Global Citizenship

Community Business Connections: Enosburgh Historical Society, Franklin County Sheriff, Franklin County Legislator,

Community Personal Connections: Ward Heneveld, Jennifer Bright,

Inquiry – Make sense of the world through questioning, analyze information to develop reasonable explanations that support inquiry, and communicate in ways that foster the exchange of ideas in a democratic society. Occupations/Fields – Interviewers, Historians, Archivists, Tour Guides, Curators, ArcheologistsCriminal Investigators

  1. Ask compelling and supporting questions around issues of personal, community or global relevance.
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  2. Gather relevant information from multiple sources representing a wide range of views by sourcing, contextualizing, and corroborating to guide the selection.
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  3. Use research about a problem to propose a solution that reaches a range of audiences.
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  4. After examining issues from more than one perspective, define and defend the rights and needs of others in the community, nation, and world.
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History – Use information about the past to help make sense of the present and make decisions about the future. Occupations/FieldsPolitical Science Teachers, Political Scientists, Legislators

  1. Analyze how historical contexts shaped and continue to shape people’s perspectives.
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Geography – Use geographic representations, tools, data or resources to be able to analyze and address world issues, global interconnectedness, and the human-environment interaction. Occupations/FieldsCartographers, Anthropologists, Geographers

  1. Analyze the human contributions of diverse cultural groups in the world.
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  2. Use maps, satellite images, photographs, or other representations to explain relationships between the locations of places and regions and their political, cultural, environmental, or economic dynamics.
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Civics – Act as citizens by understanding how governments function and by exercising rights and responsibilities within the current societal structure(s). Occupations/FieldsMunicipal Clerks, Political Scientists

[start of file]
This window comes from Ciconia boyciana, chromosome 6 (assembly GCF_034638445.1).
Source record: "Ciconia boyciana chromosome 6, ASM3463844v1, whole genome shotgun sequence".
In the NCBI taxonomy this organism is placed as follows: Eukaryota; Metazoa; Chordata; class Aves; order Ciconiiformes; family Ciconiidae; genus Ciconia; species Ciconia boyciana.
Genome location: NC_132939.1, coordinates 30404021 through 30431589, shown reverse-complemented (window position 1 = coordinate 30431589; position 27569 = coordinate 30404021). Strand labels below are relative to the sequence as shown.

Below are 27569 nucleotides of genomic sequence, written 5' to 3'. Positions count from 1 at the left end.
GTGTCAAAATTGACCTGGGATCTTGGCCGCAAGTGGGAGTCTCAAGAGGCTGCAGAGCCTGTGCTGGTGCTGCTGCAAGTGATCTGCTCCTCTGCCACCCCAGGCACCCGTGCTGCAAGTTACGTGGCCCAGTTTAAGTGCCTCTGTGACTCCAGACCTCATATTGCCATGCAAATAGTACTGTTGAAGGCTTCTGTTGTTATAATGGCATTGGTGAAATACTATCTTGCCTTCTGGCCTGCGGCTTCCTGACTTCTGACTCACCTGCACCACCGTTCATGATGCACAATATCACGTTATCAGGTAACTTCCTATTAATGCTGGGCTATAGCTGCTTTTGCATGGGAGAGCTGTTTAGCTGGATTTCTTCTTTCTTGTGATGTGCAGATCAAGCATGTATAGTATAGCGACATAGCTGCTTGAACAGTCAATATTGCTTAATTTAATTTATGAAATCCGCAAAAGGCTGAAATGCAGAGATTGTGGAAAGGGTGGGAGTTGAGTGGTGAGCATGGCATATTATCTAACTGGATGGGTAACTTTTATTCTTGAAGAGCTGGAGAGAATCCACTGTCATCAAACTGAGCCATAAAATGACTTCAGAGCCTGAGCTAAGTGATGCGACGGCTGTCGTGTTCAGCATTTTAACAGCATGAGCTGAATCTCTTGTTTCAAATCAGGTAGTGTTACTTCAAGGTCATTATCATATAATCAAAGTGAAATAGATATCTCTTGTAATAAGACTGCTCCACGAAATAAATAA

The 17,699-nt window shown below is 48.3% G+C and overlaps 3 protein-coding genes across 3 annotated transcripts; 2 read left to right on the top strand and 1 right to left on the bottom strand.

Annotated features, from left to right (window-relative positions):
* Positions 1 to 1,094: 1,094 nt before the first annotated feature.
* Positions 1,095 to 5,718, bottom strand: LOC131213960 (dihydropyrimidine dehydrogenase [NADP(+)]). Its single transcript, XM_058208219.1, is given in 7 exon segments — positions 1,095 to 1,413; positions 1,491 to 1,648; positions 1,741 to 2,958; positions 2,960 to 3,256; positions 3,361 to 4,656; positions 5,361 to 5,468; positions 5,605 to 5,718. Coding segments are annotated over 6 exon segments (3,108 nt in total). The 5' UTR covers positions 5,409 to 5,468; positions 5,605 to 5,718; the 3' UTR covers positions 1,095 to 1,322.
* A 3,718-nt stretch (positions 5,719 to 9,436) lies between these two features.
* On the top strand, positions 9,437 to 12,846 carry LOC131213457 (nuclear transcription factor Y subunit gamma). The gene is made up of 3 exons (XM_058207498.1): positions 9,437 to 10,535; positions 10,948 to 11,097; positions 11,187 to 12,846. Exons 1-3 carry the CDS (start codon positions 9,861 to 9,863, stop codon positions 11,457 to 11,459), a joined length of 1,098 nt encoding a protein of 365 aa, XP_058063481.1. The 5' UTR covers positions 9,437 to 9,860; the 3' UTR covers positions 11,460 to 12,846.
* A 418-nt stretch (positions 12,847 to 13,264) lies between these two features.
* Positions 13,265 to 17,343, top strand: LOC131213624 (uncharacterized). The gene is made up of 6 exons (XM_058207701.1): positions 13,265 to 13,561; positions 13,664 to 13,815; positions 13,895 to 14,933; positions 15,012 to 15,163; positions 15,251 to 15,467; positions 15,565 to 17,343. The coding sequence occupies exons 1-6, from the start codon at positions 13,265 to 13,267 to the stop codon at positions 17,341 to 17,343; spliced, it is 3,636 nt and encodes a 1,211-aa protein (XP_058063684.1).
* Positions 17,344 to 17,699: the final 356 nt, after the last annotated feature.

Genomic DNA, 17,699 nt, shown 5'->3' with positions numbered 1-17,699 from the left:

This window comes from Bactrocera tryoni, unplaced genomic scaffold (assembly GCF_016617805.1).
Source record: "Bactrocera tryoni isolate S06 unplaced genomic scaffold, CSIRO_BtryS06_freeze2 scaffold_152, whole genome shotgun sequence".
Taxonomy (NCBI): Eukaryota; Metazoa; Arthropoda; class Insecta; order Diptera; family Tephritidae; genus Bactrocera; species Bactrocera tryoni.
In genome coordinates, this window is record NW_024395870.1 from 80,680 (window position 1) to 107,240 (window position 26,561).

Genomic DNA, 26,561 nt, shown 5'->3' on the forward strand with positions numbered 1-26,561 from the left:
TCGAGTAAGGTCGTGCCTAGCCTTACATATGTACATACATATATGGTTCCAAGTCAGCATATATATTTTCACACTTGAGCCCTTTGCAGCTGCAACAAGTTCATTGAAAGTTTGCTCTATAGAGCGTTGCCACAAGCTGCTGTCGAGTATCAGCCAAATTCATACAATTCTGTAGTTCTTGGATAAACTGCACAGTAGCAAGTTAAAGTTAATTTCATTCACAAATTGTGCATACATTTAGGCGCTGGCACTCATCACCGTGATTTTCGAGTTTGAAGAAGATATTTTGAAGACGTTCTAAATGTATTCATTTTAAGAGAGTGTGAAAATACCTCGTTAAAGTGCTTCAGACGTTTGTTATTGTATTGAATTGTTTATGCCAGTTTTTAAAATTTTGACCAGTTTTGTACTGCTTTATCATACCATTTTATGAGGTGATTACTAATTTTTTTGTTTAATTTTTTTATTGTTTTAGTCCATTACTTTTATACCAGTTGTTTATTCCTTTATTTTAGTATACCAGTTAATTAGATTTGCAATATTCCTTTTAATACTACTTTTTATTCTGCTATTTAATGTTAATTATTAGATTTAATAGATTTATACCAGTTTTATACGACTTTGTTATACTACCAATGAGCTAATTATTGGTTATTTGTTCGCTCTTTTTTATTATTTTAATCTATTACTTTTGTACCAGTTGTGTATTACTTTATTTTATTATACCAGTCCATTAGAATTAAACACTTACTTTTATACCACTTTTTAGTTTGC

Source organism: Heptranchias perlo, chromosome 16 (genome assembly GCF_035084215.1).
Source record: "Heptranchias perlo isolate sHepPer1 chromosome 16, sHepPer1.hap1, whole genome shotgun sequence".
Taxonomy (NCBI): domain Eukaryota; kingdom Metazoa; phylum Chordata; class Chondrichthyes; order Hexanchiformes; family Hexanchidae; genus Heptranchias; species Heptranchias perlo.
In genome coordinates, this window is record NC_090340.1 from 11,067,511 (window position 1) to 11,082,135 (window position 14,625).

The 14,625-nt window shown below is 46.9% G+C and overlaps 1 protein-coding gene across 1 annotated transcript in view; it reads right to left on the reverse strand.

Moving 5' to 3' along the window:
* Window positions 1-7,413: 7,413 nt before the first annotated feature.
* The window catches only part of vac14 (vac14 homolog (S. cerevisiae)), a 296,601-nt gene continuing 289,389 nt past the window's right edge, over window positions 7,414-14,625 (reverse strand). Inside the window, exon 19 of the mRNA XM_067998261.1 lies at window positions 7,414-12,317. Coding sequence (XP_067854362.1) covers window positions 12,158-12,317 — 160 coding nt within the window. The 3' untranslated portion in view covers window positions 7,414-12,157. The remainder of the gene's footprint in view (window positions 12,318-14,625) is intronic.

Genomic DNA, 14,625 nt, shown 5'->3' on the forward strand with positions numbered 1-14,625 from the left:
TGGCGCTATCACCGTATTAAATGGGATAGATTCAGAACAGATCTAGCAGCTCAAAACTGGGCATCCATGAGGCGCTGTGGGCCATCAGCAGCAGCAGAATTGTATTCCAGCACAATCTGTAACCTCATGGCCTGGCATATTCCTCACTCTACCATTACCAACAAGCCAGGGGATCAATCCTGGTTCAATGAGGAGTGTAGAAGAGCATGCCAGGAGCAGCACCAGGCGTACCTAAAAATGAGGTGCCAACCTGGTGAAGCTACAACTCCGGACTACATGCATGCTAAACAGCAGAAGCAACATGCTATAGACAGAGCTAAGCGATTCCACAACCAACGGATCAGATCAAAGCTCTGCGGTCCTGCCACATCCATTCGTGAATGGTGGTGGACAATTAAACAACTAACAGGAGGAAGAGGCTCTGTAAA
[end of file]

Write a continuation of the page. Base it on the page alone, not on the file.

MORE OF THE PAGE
1. Identify and debate issues surrounding the basic principles of democracy.
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  2. Analyze the principles in key U.S. and international documents and explain the application to individual’s lives.
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  3. Describe how government decisions directly impact citizens locally, nationally, or internationally.
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  4. Explain factors that contribute to conflict within and among individuals communities, and nations; propose and defend ways to ease tensions and/or resolve conflicts.
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  5. Analyze the impact of a current or historic issue related to human rights, and explain how the values of the time or place influenced the issue.
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Economics – Use economic concepts to explain the interaction between humans, the environment, government and the economy and apply these concepts to economic decision-making. Occupations/FieldsEconomist, Urban Planners, Farm & Home Management Advisors, Forestry Teachers

  1. Examine the causes and long-term effects of people’s needs and/or wants exceeding their available resources and propose possible solutions.
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  2. Explain how globalization affects economic growth, labor markets, rights of citizens, the environment, and resource and income distribution.
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